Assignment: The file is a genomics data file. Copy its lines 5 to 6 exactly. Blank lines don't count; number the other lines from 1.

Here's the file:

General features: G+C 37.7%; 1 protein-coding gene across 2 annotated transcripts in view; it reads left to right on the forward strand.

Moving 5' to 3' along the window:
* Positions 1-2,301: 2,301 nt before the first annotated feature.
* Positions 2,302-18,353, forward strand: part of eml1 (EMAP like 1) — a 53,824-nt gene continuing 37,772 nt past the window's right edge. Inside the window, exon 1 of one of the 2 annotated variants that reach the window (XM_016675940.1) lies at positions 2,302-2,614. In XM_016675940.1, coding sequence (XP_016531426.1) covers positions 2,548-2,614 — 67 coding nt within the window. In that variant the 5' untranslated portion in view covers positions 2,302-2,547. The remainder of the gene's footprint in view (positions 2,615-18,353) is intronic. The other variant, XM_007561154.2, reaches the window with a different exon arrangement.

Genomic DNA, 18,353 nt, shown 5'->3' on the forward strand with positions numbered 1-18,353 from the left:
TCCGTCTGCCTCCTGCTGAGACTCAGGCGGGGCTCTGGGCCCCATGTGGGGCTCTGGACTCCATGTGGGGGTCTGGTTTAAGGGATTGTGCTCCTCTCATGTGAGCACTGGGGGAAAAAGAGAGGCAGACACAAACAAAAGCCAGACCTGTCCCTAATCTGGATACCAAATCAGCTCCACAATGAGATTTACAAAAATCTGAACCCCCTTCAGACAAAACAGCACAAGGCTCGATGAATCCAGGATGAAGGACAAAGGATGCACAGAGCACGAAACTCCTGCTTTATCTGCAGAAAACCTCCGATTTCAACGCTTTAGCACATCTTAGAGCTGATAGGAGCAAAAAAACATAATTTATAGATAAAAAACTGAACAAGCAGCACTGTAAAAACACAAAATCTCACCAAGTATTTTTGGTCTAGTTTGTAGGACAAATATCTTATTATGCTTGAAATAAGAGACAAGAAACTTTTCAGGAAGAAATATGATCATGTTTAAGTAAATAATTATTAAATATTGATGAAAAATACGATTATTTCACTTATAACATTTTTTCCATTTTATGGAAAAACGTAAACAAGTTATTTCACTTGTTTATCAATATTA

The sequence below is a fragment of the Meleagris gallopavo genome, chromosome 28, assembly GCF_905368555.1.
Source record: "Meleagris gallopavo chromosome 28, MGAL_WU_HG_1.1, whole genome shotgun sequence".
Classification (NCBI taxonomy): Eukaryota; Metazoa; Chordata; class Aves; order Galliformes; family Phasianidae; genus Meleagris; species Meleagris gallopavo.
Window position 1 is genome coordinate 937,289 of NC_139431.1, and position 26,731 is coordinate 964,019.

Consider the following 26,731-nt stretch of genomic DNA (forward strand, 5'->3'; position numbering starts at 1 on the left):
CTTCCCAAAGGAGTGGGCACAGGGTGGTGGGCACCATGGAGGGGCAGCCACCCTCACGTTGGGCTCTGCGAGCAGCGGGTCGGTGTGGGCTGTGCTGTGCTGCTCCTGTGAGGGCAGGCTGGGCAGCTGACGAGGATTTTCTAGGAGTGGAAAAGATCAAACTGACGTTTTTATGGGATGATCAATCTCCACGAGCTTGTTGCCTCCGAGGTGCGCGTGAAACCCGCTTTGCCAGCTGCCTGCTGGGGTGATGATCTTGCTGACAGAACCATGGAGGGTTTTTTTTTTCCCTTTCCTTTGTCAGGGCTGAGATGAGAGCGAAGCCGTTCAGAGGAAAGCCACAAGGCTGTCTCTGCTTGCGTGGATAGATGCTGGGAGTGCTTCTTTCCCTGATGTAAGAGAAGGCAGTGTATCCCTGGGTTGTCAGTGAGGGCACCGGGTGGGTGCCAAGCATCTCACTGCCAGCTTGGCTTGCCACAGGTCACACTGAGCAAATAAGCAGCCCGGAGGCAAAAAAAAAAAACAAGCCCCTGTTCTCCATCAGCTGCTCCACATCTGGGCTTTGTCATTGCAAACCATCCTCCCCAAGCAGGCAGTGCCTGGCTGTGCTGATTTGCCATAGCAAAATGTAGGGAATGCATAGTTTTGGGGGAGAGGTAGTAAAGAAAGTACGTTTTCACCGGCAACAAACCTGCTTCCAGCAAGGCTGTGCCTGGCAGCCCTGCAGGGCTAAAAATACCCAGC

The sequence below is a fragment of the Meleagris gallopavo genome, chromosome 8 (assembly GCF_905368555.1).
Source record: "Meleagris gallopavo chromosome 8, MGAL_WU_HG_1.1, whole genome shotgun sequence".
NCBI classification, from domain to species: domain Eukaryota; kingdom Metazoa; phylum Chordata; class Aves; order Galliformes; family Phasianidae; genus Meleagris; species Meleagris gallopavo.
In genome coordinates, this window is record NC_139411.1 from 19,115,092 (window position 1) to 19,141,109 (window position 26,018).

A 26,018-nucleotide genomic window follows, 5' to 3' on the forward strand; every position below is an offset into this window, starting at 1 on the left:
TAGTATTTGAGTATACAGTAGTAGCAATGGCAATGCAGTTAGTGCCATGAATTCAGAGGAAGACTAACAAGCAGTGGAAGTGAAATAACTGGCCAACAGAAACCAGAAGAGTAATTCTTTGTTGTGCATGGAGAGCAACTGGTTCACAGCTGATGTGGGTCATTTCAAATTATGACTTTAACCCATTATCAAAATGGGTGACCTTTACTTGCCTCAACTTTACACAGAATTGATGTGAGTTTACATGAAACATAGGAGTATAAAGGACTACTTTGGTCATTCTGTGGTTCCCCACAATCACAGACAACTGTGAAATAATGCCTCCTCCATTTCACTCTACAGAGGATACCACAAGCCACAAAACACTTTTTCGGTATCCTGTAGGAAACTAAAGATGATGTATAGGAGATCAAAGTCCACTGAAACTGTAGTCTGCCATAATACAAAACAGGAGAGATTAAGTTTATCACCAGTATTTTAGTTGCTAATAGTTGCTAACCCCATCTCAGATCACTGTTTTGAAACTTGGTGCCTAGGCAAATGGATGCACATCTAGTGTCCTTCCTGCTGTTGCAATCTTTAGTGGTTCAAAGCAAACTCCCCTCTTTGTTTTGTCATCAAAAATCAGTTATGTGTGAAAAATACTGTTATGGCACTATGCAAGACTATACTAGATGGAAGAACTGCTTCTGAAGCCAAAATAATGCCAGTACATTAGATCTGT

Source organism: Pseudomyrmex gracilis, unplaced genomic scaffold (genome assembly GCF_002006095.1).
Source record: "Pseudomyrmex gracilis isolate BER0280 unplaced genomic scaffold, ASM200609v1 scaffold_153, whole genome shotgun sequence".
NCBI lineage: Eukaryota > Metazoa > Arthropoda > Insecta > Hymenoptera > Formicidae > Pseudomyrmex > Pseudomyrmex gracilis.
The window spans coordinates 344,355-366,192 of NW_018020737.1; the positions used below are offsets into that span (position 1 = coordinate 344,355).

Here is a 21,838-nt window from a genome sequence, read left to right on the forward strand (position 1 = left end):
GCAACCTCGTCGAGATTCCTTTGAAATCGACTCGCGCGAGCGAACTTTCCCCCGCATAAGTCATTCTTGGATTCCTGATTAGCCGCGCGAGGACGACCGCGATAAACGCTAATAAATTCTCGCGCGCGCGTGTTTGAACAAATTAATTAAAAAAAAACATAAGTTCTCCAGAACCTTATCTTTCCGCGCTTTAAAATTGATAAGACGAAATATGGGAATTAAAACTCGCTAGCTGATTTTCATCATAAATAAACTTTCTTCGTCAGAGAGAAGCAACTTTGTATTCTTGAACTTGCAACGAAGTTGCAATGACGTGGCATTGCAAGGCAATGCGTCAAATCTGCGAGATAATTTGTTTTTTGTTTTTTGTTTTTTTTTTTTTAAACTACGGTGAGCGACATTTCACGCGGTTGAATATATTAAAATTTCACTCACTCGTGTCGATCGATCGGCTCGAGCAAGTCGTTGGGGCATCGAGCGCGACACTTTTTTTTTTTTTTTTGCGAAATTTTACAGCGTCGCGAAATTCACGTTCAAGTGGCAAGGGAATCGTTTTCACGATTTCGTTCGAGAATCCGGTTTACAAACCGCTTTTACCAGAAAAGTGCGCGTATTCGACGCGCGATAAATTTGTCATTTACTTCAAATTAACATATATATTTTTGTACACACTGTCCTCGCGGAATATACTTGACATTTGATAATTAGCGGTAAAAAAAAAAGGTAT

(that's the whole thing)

Genomic DNA, 18,353 nt, shown 5'->3' on the forward strand with positions numbered 1-18,353 from the left:
TCCGTCTGCCTCCTGCTGAGACTCAGGCGGGGCTCTGGGCCCCATGTGGGGCTCTGGACTCCATGTGGGGGTCTGGTTTAAGGGATTGTGCTCCTCTCATGTGAGCACTGGGGGAAAAAGAGAGGCAGACACAAACAAAAGCCAGACCTGTCCCTAATCTGGATACCAAATCAGCTCCACAATGAGATTTACAAAAATCTGAACCCCCTTCAGACAAAACAGCACAAGGCTCGATGAATCCAGGATGAAGGACAAAGGATGCACAGAGCACGAAACTCCTGCTTTATCTGCAGAAAACCTCCGATTTCAACGCTTTAGCACATCTTAGAGCTGATAGGAGCAAAAAAACATAATTTATAGATAAAAAACTGAACAAGCAGCACTGTAAAAACACAAAATCTCACCAAGTATTTTTGGTCTAGTTTGTAGGACAAATATCTTATTATGCTTGAAATAAGAGACAAGAAACTTTTCAGGAAGAAATATGATCATGTTTAAGTAAATAATTATTAAATATTGATGAAAAATACGATTATTTCACTTATAACATTTTTTCCATTTTATGGAAAAACGTAAACAAGTTATTTCACTTGTTTATCAATATTA